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PUBLISHED: Jun 23, 2017 8:05pm

Police confirm London towering inferno started from fridge

Flames and smoke billow as firefighters deal with a serious fire in a tower block at Latimer Road in West London, Britain June 14, 2017. REUTERS/Toby Melville

Source:
Reuters

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LONDON, 23 June 2017: 

A fire that killed at least 79 people at a London tower block started in a Hotpoint fridge freezer, and the outside cladding engulfed by the blaze has since been shown to fail all safety tests, London police said today.

Detective superintendent Fiona McCormack said that in view of the heavy death toll, police are considering manslaughter charges over the disaster.

She said the Hotpoint model FF175BP involved was not subject to recall and the manufacturer was doing further tests.

“We now have expert evidence that the fire was not started deliberately,” McCormack told reporters in London.

Britain ordered an immediate technical examination of the Hotpoint fridge model – manufactured between 2006 and 2009 – to establish whether further action needed to be taken, but said there was no need for owners to switch off their appliances.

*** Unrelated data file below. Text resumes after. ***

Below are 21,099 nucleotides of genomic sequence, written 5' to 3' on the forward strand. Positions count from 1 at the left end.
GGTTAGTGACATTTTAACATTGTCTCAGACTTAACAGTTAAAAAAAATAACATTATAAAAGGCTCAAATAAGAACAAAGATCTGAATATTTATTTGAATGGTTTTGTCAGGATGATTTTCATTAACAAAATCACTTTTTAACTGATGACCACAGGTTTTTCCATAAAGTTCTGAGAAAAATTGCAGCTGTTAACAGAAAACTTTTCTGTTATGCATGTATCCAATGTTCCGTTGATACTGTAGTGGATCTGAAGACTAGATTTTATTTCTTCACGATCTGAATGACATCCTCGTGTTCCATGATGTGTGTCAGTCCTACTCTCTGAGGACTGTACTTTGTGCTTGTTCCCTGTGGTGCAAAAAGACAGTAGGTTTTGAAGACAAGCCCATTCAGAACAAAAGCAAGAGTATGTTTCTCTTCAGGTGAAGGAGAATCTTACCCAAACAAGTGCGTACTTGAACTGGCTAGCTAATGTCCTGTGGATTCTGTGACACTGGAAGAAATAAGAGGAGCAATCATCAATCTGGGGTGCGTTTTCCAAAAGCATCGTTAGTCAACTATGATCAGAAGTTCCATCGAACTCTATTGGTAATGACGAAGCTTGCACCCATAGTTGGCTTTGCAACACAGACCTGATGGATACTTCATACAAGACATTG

Whirlpool Corp, the world’s largest maker of home appliances, owns the Hotpoint brand in the Europe and Asia Pacific regions.

In the US, the brand now belongs to Haier, following the Chinese group’s purchase of General Electric Co’s appliance business.

“We are working with the authorities to obtain access to the appliance so that we can assist with the ongoing investigations,” Whirpool said in a statement. “Words cannot express our sorrow at this terrible tragedy.”

Police said both the insulation and tiles used in cladding at the 24-storey Grenfell Tower block failed all post-fire safety tests.

“Preliminary tests show the insulation samples collected from Grenfell tower combusted soon after the test started,” McCormack said.

Such were their concerns after the tests that the information was immediately shared with government to disseminate more widely.

“Given the deaths of so many people we are considering manslaughter as well as criminal offences and breaches of legislation and regulations,” McCormack said.

The blaze, Britain’s worst since World War Two, has heaped pressure on prime minister Theresa May, already fighting for her political survival after her party lost its parliamentary majority in a snap election on June 8.

When speaking about the 79 people dead or missing, presumed dead, McCormack said: “I fear that there are more.”

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